Column: New Baseball Time Limits for the Better

Baseball has long been known as “America’s pastime.” Baseball games are perfect for families, kids, adults and everyone in between. The sport has gained popularity and has an increasing number of fans, but some people can’t get interested simply because games can be long and boring.

With 162 games played by each of the 30 teams in the MLB during regular season and a running average time of just over three hours, it’s fair to see why there is a lack of interest. Last week, the league addressed this concerned by attempting to shorten the time of each game. There are already limits on commercial breaks for the televised games, and the league has no implicated pitching change time limits.

In seasons past, a pitching change was the perfect time to go grab a $9 hot dog or run to the bathroom because you know it would take a decent amount of time. As of last week, the MLB created a rule that pitchers have two minutes and 25 seconds on locally televised games from the time they leave the bullpen until they have thrown their warm up pitches and are ready to resume. For nationally televised games, pitchers have two minutes and 45 seconds.

Much like equipment violations, umpires have been asked not to notify pitchers if they surpass the time limitations. Instead, they were instructed to note the violation and the player would be fined later. The penalty for surpassing the time limit? A whopping $500. A huge dent in the average player’s $3.8 million salary. Though it’s good to see the league being proactive in trying to address fans concerns of the game, is this rule really going to change anything? A player will most likely accept the $500 fine in order to get in extra time throwing warming pitches, rather than rushing their warm up to avoid the laughable fine.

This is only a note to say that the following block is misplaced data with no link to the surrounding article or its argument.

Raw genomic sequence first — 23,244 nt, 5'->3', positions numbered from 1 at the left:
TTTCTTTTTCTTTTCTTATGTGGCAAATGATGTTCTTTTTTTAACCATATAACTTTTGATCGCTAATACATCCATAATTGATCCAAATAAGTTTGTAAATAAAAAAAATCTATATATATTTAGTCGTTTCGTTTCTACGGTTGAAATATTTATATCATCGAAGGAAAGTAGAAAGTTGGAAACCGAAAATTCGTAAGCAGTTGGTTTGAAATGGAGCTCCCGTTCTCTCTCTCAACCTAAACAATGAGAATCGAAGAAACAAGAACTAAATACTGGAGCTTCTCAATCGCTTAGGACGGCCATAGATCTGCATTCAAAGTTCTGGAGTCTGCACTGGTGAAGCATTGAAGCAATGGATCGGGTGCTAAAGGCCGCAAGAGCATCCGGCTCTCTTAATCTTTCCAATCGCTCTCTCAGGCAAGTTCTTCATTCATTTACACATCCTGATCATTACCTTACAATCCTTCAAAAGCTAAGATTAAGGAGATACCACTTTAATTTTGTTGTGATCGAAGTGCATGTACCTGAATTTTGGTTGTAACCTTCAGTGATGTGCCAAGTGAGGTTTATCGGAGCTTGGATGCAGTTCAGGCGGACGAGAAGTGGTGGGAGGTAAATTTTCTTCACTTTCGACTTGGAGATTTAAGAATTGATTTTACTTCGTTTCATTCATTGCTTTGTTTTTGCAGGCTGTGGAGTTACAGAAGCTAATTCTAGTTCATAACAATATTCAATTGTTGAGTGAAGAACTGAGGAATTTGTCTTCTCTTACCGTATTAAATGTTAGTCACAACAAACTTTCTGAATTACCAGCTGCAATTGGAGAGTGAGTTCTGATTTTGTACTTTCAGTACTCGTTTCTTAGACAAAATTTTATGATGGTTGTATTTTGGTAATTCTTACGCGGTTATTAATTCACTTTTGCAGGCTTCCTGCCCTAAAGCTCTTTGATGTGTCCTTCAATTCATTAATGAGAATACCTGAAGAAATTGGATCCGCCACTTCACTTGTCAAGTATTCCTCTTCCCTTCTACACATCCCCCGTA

The timing limitations will also apply to the batter being ready to hit the pitch after the time is up. This means batters must adjust gloves, helmet, etc. while keeping one foot in the box. Play challenge calls will also be handled differently. Instead of managers marching out on the field, they have been told to signal the umpire from the dugout and the umpire will approach the manager there.

The league has begun going around and meeting with each of the thirty teams, explaining the rules to all coaches and general managers.

“I thought they did a great job of presenting it,” Toronto Blue Jays general manager Alex Anthopoulos told ABC News. “I think some of these changes are going to be subtle. Like anything, you’ll have proponents and you’ll have people who are against it. But I’m all in favor. And I love that they’re being proactive about it.”

The league won’t meet individually with players, but instead the players union will speak with players and explain the new pace-of-game rules.

Though the rule changes aren’t huge, Toronto GM is right in saying at least the league is being proactive. Game times most certainly won’t plummet down to the 1981 average of 2 and a half hours, but the new rules could shave a few minutes off each game. A quicker paced game may make for more exciting play, and hopefully bring in more fans for the incredible sport of baseball.


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